Back in March of 2009, when the market was cratering, I grabbed a harness, strapped it around my waist, and held onto the side of my house as the ground caved in beneath me.
At the same time, I mentally put together my shopping list of stocks. There were several world-class companies that were being hammered, and I knew the time was about right to run to my computer, and buy, buy, buy. My first choice was Leucadia National Corporation
Normally, I have pretty strict criteria for what stocks I buy, but in a market crash like last year's, many of those rules get suspended. In uncertain times, you must be flexible. The reason I chose Leucadia first is because I instinctively knew that this was a company that would still be standing while others lay in crumpled heaps at the bottom of the aforementioned crater. It had survived other crashes. It would survive this one.
My decision was based on several factors.
- Business model
- Track record
Picking up Leucadia's pieces
Chairman Ian Cumming and President Joseph Steinberg have been with Leucadia since the late 1970s. Consistency of management is sometimes hard to find, but 30 years running the same company tells me that these two men are totally devoted to Leucadia and its shareholders. You did not see them cashing in their stock, stuffing their pockets full of cash, and running for the hills. That's because they've always put their insider holdings where their mouths are. Mr. Cumming directly and indirectly holds over 22 million shares, or about 7% of the outstanding shares, while Mr. Steinberg owns over 25 million shares directly and indirectly.
I'm always leery of comparing any company to Berkshire Hathaway
Can you feel the love? All those juicy businesses wrapped up under one banner? It's like having your own private entrepreneur doing legwork just for you. And like any good entrepreneur, they don't just buy things willy nilly. They have a specific set of rules for what they choose.
Leucadia's "Rules of the Road" are:
- Don't overpay, no matter what the madding crowd is up to.
- Buy companies that make products and services that people need and want, and provide them as cheaply as possible with consistent high quality. Lower cost and higher quality is a relentless and never-ending task.
- Earnings sheltered by NOLs are more valuable than earnings that are taxed!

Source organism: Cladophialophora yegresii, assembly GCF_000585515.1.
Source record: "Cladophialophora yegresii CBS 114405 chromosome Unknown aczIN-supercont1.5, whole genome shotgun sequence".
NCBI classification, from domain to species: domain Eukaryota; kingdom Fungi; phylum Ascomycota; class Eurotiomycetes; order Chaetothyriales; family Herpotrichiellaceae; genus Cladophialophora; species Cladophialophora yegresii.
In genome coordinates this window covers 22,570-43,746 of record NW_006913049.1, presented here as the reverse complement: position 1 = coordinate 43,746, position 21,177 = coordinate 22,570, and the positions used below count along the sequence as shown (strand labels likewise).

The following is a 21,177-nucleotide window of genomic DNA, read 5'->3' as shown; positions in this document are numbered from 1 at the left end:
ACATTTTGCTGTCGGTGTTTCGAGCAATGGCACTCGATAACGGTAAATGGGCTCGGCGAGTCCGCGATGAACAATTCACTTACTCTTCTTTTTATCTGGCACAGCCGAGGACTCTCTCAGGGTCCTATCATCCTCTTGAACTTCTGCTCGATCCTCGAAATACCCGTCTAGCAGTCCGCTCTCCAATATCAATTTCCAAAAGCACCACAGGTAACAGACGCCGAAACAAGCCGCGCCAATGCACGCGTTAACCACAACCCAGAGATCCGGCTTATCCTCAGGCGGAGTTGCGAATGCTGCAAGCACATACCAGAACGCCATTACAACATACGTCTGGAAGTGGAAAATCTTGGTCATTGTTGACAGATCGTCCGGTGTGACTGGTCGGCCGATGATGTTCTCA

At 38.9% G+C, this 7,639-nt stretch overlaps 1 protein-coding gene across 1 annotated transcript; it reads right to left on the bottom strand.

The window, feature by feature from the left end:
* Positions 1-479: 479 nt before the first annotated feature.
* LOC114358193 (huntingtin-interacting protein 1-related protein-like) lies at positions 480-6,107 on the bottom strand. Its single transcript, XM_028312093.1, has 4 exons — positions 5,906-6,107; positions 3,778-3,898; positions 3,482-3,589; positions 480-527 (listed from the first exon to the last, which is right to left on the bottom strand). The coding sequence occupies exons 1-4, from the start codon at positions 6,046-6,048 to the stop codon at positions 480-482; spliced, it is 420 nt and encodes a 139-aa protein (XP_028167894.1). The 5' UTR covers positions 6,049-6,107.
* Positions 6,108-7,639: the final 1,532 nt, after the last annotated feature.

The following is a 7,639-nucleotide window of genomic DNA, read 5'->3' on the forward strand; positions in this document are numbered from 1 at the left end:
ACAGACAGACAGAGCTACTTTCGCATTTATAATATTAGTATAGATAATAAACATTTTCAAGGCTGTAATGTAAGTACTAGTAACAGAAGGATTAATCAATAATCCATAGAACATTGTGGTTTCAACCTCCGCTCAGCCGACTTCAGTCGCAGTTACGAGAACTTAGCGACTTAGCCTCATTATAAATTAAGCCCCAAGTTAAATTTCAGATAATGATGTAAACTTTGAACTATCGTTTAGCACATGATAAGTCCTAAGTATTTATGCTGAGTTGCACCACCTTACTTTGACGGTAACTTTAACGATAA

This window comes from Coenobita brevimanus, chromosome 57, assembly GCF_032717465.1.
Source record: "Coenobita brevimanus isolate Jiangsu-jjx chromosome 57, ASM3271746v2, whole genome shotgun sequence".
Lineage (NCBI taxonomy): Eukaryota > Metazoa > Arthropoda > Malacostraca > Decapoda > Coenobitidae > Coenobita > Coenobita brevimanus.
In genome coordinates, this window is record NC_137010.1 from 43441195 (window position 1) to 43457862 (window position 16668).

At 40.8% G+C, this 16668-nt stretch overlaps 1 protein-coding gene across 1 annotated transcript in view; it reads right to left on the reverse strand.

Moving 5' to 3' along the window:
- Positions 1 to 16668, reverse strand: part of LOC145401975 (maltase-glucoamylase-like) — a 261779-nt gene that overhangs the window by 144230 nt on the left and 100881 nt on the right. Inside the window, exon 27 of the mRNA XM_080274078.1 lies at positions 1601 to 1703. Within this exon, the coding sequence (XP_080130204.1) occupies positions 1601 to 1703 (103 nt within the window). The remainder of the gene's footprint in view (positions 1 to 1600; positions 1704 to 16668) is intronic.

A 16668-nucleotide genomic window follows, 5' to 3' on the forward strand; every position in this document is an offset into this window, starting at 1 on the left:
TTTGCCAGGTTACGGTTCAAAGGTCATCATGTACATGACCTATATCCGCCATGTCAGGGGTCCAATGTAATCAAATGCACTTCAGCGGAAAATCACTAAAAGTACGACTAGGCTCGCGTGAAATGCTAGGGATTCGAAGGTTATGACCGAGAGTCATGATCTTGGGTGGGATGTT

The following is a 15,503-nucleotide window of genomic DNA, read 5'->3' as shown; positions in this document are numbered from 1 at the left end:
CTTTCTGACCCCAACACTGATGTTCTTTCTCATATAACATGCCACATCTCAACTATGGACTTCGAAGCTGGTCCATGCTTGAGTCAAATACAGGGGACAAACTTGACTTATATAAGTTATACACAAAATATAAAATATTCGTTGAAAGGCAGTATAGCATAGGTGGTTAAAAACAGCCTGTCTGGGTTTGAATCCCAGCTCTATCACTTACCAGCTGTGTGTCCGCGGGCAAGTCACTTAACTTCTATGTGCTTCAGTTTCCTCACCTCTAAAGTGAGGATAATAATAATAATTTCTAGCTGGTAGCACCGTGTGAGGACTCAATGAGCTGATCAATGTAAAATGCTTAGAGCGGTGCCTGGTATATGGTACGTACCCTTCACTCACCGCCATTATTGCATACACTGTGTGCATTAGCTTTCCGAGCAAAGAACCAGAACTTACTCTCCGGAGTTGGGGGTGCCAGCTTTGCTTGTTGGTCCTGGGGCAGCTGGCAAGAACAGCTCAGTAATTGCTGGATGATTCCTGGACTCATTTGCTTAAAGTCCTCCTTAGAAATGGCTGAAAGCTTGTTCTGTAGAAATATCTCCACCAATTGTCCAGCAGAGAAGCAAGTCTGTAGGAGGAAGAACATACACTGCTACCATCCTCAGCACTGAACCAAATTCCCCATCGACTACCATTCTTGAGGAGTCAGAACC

- Compensate employees for performance, and expect hard work and honesty in return.
- Don't overpay!
All these businesses give Leucadia a great deal of flexibility. It has $154 million in cash on its balance sheet as last reported, and holds large chunks of public companies such as Jeffries, AmeriCredit, and even Australian stocks. Therefore, Leucadia can raise cash whenever it needs to via stock sales. Cash on hand, coupled with revenue from all its different sources, has been more than enough to cover interest payments on $1.66 billion in long-term debt. Liquidity rules.
Leucadia even has a shareholder bonus associated with owning all these different entities. See, if any of them have a net operating loss carryover on their books, Leucadia absorbs it -- at this time, they've got $6 billion worth. This means that when they sell some of their assets, or realize profits from some of them, they pay no tax. This is reminiscent of another of my favorite companies, Liberty Media
House of bricks
Leucadia's returns have been stellar. It went public in 1987 -- around the time of the big crash -- at an adjusted price of $0.18. Today it's over $25. You've made almost 140 times your money in 23 years. The S&P 500 has "only" quadrupled during the same period.
So back in 2008, when the stock fell off a cliff, and again in 2009, when it kept tumbling, you may now understand why I jumped in. I mean, when a company like this drops 50%, 60%, or 70% off of its highs, the time was right to go get a bargain.
Someday, after the world has been obliterated in by our own hand, or by freaky green aliens from another planet, living organisms will make their way to the one place they will be able to rebuild from: Leucadia's headquarters in New York. It's likely to be the only place left standing.
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